Best Buy Co.’s fourth-quarter earnings topped expectations but its revenue fell short as sales growth started to slow from earlier in the pandemic.
The consumer electronics giant has benefitted from remote work and school trends and home tech upgrades during the pandemic. But it warned that the high-demand it has experienced may not last.
"The demand for technology remains at elevated levels as we start the year," stated CFO Matt Bilunas. "However, there is a high level of uncertainty related to the impacts of the Covid-19 pandemic that makes it difficult to predict how sustainable these trends will be, including, but not limited to, the timing of administration of the vaccine and the subsequent impact to customer demand and shopping patterns, as well as potential government stimulus actions."
Best Buy’s fiscal 2022 outlook is for comparable sales growth from a drop of 2% to a gain of 1% this year, The forecast assumes “that customers resume or accelerate spend in areas that were slowed during the pandemic, such as travel and dining out, in the back half of the year,” Bilunas said.
Best Buy expects the surge in online shopping it has experienced through the pandemic to last, which has implications for the chain’s workforce and brick-and-mortar portfolio. On the company’s earnings call, Best Buy CEO Corie Barry said the company began last fiscal year with 123,000 employees and ended it with about 102,000. (Earlier this month, about 5,000 employees were laid off.) She noted that the company is committed to “reskilling and retraining” employees as it makes organizational changes geared toward e-commerce.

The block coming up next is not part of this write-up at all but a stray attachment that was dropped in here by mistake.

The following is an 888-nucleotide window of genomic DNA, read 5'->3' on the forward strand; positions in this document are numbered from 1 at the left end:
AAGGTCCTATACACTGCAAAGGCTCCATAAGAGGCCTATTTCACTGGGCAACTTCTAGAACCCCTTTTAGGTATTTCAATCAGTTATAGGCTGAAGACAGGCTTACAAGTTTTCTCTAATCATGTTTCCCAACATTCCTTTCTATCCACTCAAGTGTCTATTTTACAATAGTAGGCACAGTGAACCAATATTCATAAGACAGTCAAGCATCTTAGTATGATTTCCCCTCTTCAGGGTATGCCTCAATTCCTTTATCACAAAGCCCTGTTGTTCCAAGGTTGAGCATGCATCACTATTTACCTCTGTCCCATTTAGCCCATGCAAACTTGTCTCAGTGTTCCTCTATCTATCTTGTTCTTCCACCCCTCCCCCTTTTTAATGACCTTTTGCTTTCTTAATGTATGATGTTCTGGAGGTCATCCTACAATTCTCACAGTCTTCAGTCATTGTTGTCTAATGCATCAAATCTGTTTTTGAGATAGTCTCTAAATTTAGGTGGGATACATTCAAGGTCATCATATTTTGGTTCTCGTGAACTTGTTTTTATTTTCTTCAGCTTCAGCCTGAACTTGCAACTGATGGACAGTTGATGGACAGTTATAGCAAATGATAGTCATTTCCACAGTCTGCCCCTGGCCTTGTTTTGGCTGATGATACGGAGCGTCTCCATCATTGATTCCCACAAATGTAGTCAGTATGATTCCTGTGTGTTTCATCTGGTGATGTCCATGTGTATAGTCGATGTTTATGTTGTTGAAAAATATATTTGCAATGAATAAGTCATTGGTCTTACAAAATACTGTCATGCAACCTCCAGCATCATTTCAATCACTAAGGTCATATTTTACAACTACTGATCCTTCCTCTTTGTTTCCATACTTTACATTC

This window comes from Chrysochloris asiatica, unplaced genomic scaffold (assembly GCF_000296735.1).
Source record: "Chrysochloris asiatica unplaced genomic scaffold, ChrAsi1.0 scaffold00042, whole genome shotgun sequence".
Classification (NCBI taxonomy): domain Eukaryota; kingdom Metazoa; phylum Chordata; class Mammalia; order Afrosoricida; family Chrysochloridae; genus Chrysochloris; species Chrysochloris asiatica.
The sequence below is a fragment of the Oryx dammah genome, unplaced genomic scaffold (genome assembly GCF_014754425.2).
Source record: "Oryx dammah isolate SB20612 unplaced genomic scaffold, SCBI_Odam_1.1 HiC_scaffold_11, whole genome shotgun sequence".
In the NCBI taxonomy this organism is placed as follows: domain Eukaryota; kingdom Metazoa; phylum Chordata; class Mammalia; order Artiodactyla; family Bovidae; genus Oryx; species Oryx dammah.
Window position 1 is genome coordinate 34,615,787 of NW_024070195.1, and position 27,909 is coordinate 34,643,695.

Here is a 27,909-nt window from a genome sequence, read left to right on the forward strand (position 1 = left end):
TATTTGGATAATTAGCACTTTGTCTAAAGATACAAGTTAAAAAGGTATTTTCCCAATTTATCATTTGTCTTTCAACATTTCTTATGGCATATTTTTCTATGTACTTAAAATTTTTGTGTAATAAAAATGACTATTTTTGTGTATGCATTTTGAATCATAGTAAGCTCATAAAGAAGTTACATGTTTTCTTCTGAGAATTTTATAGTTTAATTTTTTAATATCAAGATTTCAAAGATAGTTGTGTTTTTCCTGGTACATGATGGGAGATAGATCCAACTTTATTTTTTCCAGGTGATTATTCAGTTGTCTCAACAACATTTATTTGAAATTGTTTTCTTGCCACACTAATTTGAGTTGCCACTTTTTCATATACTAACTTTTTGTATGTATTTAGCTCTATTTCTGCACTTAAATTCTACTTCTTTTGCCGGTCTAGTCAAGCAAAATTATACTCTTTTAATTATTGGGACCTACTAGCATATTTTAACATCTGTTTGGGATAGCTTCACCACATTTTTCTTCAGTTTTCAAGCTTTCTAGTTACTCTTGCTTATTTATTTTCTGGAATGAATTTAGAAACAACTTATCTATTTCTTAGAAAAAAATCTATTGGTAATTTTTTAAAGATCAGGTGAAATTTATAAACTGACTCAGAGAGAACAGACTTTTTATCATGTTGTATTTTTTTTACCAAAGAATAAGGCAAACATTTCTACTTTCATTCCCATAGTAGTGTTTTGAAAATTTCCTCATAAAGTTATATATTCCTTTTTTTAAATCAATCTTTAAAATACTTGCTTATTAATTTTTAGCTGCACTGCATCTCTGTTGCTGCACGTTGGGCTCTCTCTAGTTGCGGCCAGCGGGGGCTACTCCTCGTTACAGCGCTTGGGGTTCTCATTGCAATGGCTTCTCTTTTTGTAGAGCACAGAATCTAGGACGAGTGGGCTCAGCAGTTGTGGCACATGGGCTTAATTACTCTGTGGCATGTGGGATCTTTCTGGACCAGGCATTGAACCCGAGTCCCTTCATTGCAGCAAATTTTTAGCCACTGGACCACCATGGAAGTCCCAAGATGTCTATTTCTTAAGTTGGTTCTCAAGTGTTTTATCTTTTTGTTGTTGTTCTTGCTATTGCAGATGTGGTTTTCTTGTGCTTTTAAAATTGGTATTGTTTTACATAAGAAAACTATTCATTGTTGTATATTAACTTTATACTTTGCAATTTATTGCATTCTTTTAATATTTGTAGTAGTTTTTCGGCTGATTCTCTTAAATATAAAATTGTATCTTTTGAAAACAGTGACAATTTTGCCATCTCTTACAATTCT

“Like many retailers, we believe much of what we saw last year will be permanent,” Barry said on the call. “Our employees, and the stores will always be central to our strategy, we are simply looking at how we can best deploy our team and our physical assets to meet customer expectations and needs.”
Barry also said the chain is testing stores with a smaller sales floor and more space for fulfilling online orders. It also is considering reducing the footprint of its stores nationwide. Fewer stores in the future are another possibility. Barry said the company will sign shorter lease agreements for its stores and while the chain has closed about 20 stores during each of the past two years, the number is likely to be higher this year.
Best Buy’s net income totaled $816.0 million, or $3.10 per share, for the quarter ended Jan. 30, up from $745.0 million, or $2.84 per share. Adjusted EPS of $3.48 easily topped analysts’ estimates of $3.45.
Revenue rose to $16.94 billion from $15.20 billion last year. Analysts had expected revenue $17.23 billion. Total same-store sales rose 12.6% (compared to 23% in the third quarter). Computing, appliances, gaming, virtual reality and home theater products drove sales.
Best Buy’s domestic comp online sales grew 89.3% to $6.7 billion (compared with 174% in the third quarter and 242% in the second quarter) and made up 43% of the company’s total sales.
“Our stores played a pivotal role in the fulfillment of these sales, as almost two-thirds of our online revenue was either picked up in store or curbside, shipped from a store or delivered by a store employee,” stated Barry.
Best Buy will be giving all its hourly full-time U.S. workers a $500 “appreciation” bonus in the coming weeks. Part-time workers will receive $200. It is also providing paid time off to employees for vaccinations administration, along with providing absence time in the event they develop side effects that warrant their needing to stay home and rest after receiving the vaccination.
"In FY22, we are accelerating investments to build on [fiscal year 2021] momentum and push even faster in our evolution to a digital-first mindset," Barry said. "This includes areas such as our technology, automation and analytic capabilities, our health initiatives, and continuing to pilot and test new operating formats with our store assets using a more flexible and cross-trained employee base."